May 5, 2009: The next 100 days. Nick Paumgarten hosts a panel on the financial collapse with Nassim Taleb and Robert Shiller.
Presenter: Show of hands, who thinks this will be repeated? Why is that?
Nassim Taleb: Can I tell you what’s happening? This happened in the past, it keeps repeating itself. We keep bailing them out. The only way this will not be repeated this if you have punishment. The only place in which you had punishment is here switzerland, they went back and clawed back the bonuses. Until we do that we will always live under moral hazard from banks.
Presenter: So the leaders who were in charge taking on that risk, selling those complex products, should give money back?
Nassim Taleb: Yes, there is a gentleman who is a government official Bob Rubin. I think he pocketed 150 Million dollars from Citibank. Now I don’t know how many American tax payers we have here but we are paying for that. That should not happen again but it had happened, it has happened several times in history, unless you have punishment you will never be immune from these abuses.
Presenter: So the bonuses for the last how many years?
Nassim Taleb: I don’t care, whatever, something. In Switzerland they settled it. They did it very properly and very responsibly. This is the only country here, Switzerland that acted responsibly.
Black Swan author Nassim Nicholas Taleb on the current financial crisis (November, 2008)
Nassim Taleb & Benoit Mandelbrot on PBS Newshour talk about the current ecology of the financial industry during 2008 Financial Crisis (Air date October 21, 2008).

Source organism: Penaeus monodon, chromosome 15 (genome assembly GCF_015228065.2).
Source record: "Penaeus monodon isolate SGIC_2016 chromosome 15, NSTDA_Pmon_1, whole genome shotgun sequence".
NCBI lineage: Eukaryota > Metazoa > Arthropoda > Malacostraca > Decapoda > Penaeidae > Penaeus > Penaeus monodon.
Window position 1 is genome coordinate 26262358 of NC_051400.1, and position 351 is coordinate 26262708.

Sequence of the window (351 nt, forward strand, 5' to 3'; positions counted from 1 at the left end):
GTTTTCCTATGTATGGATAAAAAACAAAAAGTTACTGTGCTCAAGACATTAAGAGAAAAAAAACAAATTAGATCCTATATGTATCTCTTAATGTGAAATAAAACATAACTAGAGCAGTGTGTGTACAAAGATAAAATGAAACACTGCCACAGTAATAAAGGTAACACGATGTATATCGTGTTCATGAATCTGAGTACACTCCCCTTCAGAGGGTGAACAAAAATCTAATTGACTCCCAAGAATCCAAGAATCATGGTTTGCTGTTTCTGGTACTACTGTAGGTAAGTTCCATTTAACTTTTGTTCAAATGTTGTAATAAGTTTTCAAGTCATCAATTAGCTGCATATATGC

Transcript available here: Top Theorists Examine Rippling Economic Turbulence
As the financial sector shifts, so does the reach of the jolt to economic structures around the world. Economist Nassim Nicholas Taleb and his mentor, mathematician Benoit Mandelbrot, speak with Paul Solman about chain reactions and predicting the financial crisis.
A peculiar video on YouTube titled “Nassim Nicholas Taleb” and only coming with the vague description: “Tips on life from a man who’s done a lot of thinking and knows a lot of people.” It is not clear who this video is from, possibly Nassim himself but unlikely, probably more likely a friend/acquaintance. As he describes at the start it is filmed at Heathrow Airport Terminal, a place he often criticises for being terribly designed and over optimized, the planners obviously having no appreciation of the non-linear effects of congestion.
Nassim Taleb talks to Consuelo Mack on WealthTrack about risk, bias, and the role of Black Swans in influencing history, investing, and more.
Nassim Nicholas Taleb’s book, “The Black Swan,” is about the power of randomness. Coincidentally, he was also the winner of Stephen’s Pull a Guest Out of a Hat Sweepstakes.
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Direct Link: Nassim Taleb on The Colbert Report (May, 2007)
Paul Solman explains “hedge funds” and why “Black Swan” events make it harder than might be expected to reduce investment risk (October, 2006).
“Nassim: The difference between Hedge Funds, and Mutual Funds, is that Mutual Funds take your money and they have a lot of constraints on what they can do for you. A Hedge Fund has usually more freedom, to invest, to make bets, to gamble, to do whatever you want.
Paul: OK lets take it back to 2000, I have a lot of finance professor friends, so of whom would presumably go on my board. People know me on television as a financial somethingerather. Do you think I could have actually started a Hedge Fund?
Nassim: You would have billions under management currently.
Paul: I would have billions??
Nassim: Yes, because all you would had to do was go to university and pickup a couple professors ok, hire a couple risk managers–usually they have a foreign accent, you know they’re quants…
Nassim: Quants, like me, my background is a quant.
Paul: [to the camera] Quants, as in quantitative types, so called financial engineers like Taleb, himself a mathematician, a Hedge Fund owner, and author of a steeply sceptical book on investing called Fooled by Randomness.
Nassim: All you had to do is provide these steady returns, or, the illusion of low-risk returns.”